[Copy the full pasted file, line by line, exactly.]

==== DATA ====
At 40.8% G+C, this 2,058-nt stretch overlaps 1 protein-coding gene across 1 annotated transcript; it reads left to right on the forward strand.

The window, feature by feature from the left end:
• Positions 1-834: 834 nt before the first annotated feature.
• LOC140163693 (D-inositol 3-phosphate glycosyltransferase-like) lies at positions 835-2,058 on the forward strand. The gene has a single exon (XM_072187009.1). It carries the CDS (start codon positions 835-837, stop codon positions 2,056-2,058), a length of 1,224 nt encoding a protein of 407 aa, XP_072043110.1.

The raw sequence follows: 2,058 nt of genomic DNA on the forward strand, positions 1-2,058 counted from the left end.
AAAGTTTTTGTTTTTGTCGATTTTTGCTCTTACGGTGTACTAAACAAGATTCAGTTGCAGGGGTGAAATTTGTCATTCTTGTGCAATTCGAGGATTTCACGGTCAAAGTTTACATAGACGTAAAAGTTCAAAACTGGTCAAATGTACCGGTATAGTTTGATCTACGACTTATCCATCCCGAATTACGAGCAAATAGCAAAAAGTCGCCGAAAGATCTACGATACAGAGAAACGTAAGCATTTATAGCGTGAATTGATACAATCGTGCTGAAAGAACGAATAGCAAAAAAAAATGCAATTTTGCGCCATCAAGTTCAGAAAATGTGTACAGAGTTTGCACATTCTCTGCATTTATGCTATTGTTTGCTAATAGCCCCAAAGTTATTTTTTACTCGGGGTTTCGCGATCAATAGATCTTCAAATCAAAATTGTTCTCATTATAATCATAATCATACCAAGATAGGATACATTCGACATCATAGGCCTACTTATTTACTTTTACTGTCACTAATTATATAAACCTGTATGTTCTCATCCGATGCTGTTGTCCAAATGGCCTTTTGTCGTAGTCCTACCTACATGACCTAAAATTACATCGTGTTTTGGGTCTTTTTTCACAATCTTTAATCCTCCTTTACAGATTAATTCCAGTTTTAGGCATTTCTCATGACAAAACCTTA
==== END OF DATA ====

At 40.8% G+C, this 2,058-nt stretch overlaps 1 protein-coding gene across 1 annotated transcript; it reads left to right on the forward strand.

The window, feature by feature from the left end:
• Positions 1-834: 834 nt before the first annotated feature.
• LOC140163693 (D-inositol 3-phosphate glycosyltransferase-like) lies at positions 835-2,058 on the forward strand. The gene has a single exon (XM_072187009.1). It carries the CDS (start codon positions 835-837, stop codon positions 2,056-2,058), a length of 1,224 nt encoding a protein of 407 aa, XP_072043110.1.

The raw sequence follows: 2,058 nt of genomic DNA on the forward strand, positions 1-2,058 counted from the left end.
AAAGTTTTTGTTTTTGTCGATTTTTGCTCTTACGGTGTACTAAACAAGATTCAGTTGCAGGGGTGAAATTTGTCATTCTTGTGCAATTCGAGGATTTCACGGTCAAAGTTTACATAGACGTAAAAGTTCAAAACTGGTCAAATGTACCGGTATAGTTTGATCTACGACTTATCCATCCCGAATTACGAGCAAATAGCAAAAAGTCGCCGAAAGATCTACGATACAGAGAAACGTAAGCATTTATAGCGTGAATTGATACAATCGTGCTGAAAGAACGAATAGCAAAAAAAAATGCAATTTTGCGCCATCAAGTTCAGAAAATGTGTACAGAGTTTGCACATTCTCTGCATTTATGCTATTGTTTGCTAATAGCCCCAAAGTTATTTTTTACTCGGGGTTTCGCGATCAATAGATCTTCAAATCAAAATTGTTCTCATTATAATCATAATCATACCAAGATAGGATACATTCGACATCATAGGCCTACTTATTTACTTTTACTGTCACTAATTATATAAACCTGTATGTTCTCATCCGATGCTGTTGTCCAAATGGCCTTTTGTCGTAGTCCTACCTACATGACCTAAAATTACATCGTGTTTTGGGTCTTTTTTCACAATCTTTAATCCTCCTTTACAGATTAATTCCAGTTTTAGGCATTTCTCATGACAAAACCTTA